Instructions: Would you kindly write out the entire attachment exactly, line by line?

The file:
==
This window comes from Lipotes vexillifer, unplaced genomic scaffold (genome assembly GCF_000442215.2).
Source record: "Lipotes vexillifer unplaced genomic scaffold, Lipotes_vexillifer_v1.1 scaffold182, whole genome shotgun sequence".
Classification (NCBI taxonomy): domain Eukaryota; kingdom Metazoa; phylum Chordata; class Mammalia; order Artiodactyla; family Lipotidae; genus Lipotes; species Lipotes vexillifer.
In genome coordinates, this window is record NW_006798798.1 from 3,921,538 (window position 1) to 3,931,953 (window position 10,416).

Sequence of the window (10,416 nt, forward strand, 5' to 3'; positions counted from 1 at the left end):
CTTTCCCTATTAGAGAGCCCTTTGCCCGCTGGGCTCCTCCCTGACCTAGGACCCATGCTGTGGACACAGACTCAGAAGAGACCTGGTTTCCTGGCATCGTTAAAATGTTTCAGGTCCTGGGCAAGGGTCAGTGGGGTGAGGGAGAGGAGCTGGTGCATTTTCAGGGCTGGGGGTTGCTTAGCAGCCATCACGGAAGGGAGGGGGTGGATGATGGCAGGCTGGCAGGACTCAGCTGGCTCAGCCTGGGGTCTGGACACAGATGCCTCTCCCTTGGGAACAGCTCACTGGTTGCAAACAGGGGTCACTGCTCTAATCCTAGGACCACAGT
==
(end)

This window comes from Lipotes vexillifer, unplaced genomic scaffold (genome assembly GCF_000442215.2).
Source record: "Lipotes vexillifer unplaced genomic scaffold, Lipotes_vexillifer_v1.1 scaffold182, whole genome shotgun sequence".
Classification (NCBI taxonomy): domain Eukaryota; kingdom Metazoa; phylum Chordata; class Mammalia; order Artiodactyla; family Lipotidae; genus Lipotes; species Lipotes vexillifer.
In genome coordinates, this window is record NW_006798798.1 from 3,921,538 (window position 1) to 3,931,953 (window position 10,416).

Sequence of the window (10,416 nt, forward strand, 5' to 3'; positions counted from 1 at the left end):
CTTTCCCTATTAGAGAGCCCTTTGCCCGCTGGGCTCCTCCCTGACCTAGGACCCATGCTGTGGACACAGACTCAGAAGAGACCTGGTTTCCTGGCATCGTTAAAATGTTTCAGGTCCTGGGCAAGGGTCAGTGGGGTGAGGGAGAGGAGCTGGTGCATTTTCAGGGCTGGGGGTTGCTTAGCAGCCATCACGGAAGGGAGGGGGTGGATGATGGCAGGCTGGCAGGACTCAGCTGGCTCAGCCTGGGGTCTGGACACAGATGCCTCTCCCTTGGGAACAGCTCACTGGTTGCAAACAGGGGTCACTGCTCTAATCCTAGGACCACAGT